In Hackney, you have a population influx and gentrification… so a bit of a cheek to blame landlords. In the 1990s, you would have been too scared to walk the streets…

      .

      • Hi ‘Anon’,
        You appear to have accidentally posted a readymade assortment of claims as a reply to my post. I’m having trouble linking the two posts but, in case you are intent on doing that, I’ll simplify what I said to help you focus.

        1. Private landlords do not build homes.
        2. Therefore the capacity of the private rental sector can only increase at the expense of the number of owner-occupied homes.
        3. The overall effect of the above transfers is to increase housing prices through scarcity.
        4. If landlords are allowed to leverage large portfolios to build even larger ones and trap even more people in the PRS, this is a bad thing for society and the economy.

        Please feel free to respond to any of these points. Otherwise, I’ll assume we are not having actually having a discussion and leave it at that.

      • @SI You seem to believe housing is a simple game of supply-demand economics.

        Consider this, in Spain, they built millions of new homes, despite all the excess housing supply. Why did House Prices in Spain rocket during the boom years?. The Spanish countryside is littered with unfinished projects….

        Secondly, consider house prices in the London Borough of Newham. According to statiscs, around 35% of the Borough is owned by the Private Rental Sector. Your argument is “The overall effect of the above transfers is to increase housing prices through scarcity”. If your arguments is correct, house prices in Newham should have shot through the roof. However, house prices in Newham at the bottom. Somewhere at 29th place (out of 32 London Boroughs). Only 3 Boroughs are cheaper. Don’t forget Newham hosted the Olympics.

        The price of a 3 bedroom house in the Newham is £220,000 and whilst in Hackney that will get you a 1 bedroom flat.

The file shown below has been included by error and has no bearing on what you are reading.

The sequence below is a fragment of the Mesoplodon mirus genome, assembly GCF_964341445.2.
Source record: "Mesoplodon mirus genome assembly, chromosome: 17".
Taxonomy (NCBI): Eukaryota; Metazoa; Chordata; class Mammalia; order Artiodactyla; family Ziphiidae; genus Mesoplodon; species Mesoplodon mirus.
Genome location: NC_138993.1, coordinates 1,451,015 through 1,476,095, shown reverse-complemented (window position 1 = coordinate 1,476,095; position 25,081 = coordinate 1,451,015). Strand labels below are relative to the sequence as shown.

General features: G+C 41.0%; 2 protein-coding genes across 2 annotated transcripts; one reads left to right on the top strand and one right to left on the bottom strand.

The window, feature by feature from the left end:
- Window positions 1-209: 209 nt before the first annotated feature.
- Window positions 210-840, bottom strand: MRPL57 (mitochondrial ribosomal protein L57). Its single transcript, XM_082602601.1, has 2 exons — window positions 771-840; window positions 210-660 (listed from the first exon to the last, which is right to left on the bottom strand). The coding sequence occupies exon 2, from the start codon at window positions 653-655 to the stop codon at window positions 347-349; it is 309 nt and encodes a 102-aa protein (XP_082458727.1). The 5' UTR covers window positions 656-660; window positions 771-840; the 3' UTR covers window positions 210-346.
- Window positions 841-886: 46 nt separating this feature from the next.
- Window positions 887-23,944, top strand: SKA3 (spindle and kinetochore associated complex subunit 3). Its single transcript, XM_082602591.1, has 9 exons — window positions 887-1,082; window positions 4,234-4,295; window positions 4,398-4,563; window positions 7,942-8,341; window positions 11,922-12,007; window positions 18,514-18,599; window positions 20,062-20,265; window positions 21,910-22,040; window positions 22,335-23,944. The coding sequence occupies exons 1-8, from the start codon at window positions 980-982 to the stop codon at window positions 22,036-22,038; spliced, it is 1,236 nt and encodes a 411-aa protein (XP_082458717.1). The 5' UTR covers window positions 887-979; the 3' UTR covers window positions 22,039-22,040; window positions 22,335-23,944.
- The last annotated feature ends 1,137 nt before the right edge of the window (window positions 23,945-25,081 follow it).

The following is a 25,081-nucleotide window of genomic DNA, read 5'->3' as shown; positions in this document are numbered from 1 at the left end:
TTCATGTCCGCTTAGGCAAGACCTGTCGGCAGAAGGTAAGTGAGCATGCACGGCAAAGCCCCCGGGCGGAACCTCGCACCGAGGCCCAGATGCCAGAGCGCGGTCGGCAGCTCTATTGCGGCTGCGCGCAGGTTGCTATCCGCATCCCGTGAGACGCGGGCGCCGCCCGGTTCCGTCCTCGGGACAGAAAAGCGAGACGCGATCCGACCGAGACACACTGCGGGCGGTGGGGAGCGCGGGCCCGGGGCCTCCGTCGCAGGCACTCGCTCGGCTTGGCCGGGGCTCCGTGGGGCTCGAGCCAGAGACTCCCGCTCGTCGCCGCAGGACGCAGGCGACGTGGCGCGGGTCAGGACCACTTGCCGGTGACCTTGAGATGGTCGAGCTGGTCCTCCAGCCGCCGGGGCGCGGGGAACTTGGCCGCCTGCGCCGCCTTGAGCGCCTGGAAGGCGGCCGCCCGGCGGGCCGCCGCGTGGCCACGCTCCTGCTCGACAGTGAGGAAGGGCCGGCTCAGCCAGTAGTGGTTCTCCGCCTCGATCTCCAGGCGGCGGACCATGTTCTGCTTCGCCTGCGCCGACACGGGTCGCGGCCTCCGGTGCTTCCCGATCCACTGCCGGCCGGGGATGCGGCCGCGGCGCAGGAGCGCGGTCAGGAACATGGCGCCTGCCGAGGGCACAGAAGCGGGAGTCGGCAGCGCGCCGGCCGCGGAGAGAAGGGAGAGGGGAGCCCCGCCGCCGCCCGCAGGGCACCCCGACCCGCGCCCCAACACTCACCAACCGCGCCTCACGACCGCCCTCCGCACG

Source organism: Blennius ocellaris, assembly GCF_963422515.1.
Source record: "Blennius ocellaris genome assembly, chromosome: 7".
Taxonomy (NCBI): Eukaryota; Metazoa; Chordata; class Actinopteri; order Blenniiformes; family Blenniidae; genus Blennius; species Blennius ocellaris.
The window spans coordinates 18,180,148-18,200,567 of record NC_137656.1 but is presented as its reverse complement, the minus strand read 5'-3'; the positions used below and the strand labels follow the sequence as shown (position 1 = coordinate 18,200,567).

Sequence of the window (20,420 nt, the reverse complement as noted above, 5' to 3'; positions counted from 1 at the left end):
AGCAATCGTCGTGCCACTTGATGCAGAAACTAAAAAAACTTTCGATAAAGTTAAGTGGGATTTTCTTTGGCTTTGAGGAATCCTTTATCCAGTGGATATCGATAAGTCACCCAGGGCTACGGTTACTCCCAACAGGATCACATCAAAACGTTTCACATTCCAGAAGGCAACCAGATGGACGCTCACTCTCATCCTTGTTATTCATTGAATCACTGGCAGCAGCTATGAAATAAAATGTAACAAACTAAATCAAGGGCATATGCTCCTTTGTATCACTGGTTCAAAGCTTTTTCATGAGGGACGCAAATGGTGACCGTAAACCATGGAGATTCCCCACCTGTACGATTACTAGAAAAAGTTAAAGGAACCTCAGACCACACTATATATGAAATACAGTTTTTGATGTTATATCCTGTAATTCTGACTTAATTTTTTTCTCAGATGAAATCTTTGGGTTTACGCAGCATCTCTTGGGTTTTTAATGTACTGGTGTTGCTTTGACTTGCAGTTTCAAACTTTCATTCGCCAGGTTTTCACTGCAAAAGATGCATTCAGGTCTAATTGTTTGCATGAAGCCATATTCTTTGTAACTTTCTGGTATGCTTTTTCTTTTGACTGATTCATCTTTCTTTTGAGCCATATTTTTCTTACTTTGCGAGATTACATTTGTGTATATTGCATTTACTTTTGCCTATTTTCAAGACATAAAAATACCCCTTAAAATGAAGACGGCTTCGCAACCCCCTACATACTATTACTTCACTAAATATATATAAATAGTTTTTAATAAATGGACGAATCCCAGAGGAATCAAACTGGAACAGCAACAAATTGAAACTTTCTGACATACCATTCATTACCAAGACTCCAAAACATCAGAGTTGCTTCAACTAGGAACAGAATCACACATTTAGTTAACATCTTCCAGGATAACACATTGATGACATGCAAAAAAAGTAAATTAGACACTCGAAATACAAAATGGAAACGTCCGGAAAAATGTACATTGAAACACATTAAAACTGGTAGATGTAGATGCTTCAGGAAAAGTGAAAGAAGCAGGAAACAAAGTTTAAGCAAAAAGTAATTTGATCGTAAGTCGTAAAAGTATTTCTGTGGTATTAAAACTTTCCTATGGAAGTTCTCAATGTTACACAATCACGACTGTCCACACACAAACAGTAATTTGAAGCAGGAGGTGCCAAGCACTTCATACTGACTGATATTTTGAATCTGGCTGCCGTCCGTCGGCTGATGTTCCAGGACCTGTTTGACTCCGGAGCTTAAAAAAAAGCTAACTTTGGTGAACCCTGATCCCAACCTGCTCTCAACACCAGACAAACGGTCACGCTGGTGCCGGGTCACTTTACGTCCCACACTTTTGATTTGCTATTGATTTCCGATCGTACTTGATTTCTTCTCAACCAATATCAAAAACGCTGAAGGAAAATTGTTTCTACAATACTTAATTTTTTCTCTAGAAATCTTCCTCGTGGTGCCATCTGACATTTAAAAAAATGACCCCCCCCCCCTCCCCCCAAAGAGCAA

I would agree with you, I don’t think further expansion of the private rental sector is desirable, but Hackney Digs are against all landlords. Imagine, a situation, were you got a job in Bristol, but finding that when you got there, there was no where to rent, as they have banned renting. Whaat would you choice be? Take up lodging in
        someones a landlady’s house?

      • @Anon

        Thanks for pointing out that property prices also vary according to location desirability and economic conditions. Not sure how this refutes the principle of supply and demand. If I’m looking for a place to rent or buy in London then I can’t imagine being limited to a particular borough. Your rebuttal attempt seems to assume people would be.

        ‘Hackney Digs are against all landlords’ – really? And you go on to imply that Hackney renters group would actually like to ban renting in principle?!

        Statements like this have convinced me that there’s little point in carrying on with this exchange. I consider my original comment unanswered. See ya!

  3. Boris argues that stronger regulations before 1989 meant there were no private landlords, but the fact is there was so much social housing and home ownership there was very little demand for private housing. Also, private landlords didn’t increase suddenly once the sector was de-regulated. It only increased years later once buy-to-let mortgages were introduced.